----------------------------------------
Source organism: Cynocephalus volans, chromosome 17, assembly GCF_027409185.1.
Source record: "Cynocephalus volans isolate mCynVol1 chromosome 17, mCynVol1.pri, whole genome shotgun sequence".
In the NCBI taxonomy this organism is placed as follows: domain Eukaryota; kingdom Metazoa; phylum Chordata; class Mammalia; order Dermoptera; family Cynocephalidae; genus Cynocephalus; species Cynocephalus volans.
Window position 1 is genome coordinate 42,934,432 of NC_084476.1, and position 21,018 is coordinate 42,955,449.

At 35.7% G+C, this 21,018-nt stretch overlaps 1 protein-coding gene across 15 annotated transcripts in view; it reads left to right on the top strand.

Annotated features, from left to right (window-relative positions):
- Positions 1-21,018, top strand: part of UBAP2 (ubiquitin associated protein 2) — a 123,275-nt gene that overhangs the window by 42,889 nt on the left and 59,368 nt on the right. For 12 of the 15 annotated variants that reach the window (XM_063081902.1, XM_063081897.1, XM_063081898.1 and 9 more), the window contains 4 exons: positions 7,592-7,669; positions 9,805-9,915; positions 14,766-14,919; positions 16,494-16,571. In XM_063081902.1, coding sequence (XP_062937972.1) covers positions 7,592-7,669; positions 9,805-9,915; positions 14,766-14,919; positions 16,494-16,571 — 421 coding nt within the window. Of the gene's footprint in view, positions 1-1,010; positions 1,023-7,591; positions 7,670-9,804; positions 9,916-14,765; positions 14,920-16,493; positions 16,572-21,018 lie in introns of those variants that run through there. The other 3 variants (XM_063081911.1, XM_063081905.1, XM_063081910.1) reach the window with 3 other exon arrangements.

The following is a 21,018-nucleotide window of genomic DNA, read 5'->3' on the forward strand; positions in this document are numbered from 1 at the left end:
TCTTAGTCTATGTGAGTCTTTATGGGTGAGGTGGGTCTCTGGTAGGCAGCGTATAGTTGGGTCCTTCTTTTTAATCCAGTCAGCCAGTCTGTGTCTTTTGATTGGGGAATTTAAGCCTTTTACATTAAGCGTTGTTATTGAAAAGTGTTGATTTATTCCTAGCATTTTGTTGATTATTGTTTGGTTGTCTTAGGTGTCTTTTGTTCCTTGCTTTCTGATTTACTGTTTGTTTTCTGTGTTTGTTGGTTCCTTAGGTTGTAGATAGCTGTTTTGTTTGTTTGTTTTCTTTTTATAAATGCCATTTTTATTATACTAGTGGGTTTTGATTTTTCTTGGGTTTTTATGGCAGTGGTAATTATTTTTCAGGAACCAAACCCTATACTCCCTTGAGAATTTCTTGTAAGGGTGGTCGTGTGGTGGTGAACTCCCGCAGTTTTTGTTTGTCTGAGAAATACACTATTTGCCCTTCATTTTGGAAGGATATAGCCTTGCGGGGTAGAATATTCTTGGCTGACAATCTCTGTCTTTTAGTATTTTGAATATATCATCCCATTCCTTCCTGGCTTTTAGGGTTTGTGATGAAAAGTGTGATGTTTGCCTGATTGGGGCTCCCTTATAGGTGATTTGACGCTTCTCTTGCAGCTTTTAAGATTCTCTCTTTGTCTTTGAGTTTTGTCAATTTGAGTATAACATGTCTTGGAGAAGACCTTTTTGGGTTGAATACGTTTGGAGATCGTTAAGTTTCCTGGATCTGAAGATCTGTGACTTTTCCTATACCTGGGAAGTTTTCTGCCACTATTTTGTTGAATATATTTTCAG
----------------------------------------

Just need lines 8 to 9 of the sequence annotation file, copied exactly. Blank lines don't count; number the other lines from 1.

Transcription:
The following is a 21,018-nucleotide window of genomic DNA, read 5'->3' on the forward strand; positions in this document are numbered from 1 at the left end:
TCTTAGTCTATGTGAGTCTTTATGGGTGAGGTGGGTCTCTGGTAGGCAGCGTATAGTTGGGTCCTTCTTTTTAATCCAGTCAGCCAGTCTGTGTCTTTTGATTGGGGAATTTAAGCCTTTTACATTAAGCGTTGTTATTGAAAAGTGTTGATTTATTCCTAGCATTTTGTTGATTATTGTTTGGTTGTCTTAGGTGTCTTTTGTTCCTTGCTTTCTGATTTACTGTTTGTTTTCTGTGTTTGTTGGTTCCTTAGGTTGTAGATAGCTGTTTTGTTTGTTTGTTTTCTTTTTATAAATGCCATTTTTATTATACTAGTGGGTTTTGATTTTTCTTGGGTTTTTATGGCAGTGGTAATTATTTTTCAGGAACCAAACCCTATACTCCCTTGAGAATTTCTTGTAAGGGTGGTCGTGTGGTGGTGAACTCCCGCAGTTTTTGTTTGTCTGAGAAATACACTATTTGCCCTTCATTTTGGAAGGATATAGCCTTGCGGGGTAGAATATTCTTGGCTGACAATCTCTGTCTTTTAGTATTTTGAATATATCATCCCATTCCTTCCTGGCTTTTAGGGTTTGTGATGAAAAGTGTGATGTTTGCCTGATTGGGGCTCCCTTATAGGTGATTTGACGCTTCTCTTGCAGCTTTTAAGATTCTCTCTTTGTCTTTGAGTTTTGTCAATTTGAGTATAACATGTCTTGGAGAAGACCTTTTTGGGTTGAATACGTTTGGAGATCGTTAAGTTTCCTGGATCTGAAGATCTGTGACTTTTCCTATACCTGGGAAGTTTTCTGCCACTATTTTGTTGAATATATTTTCAG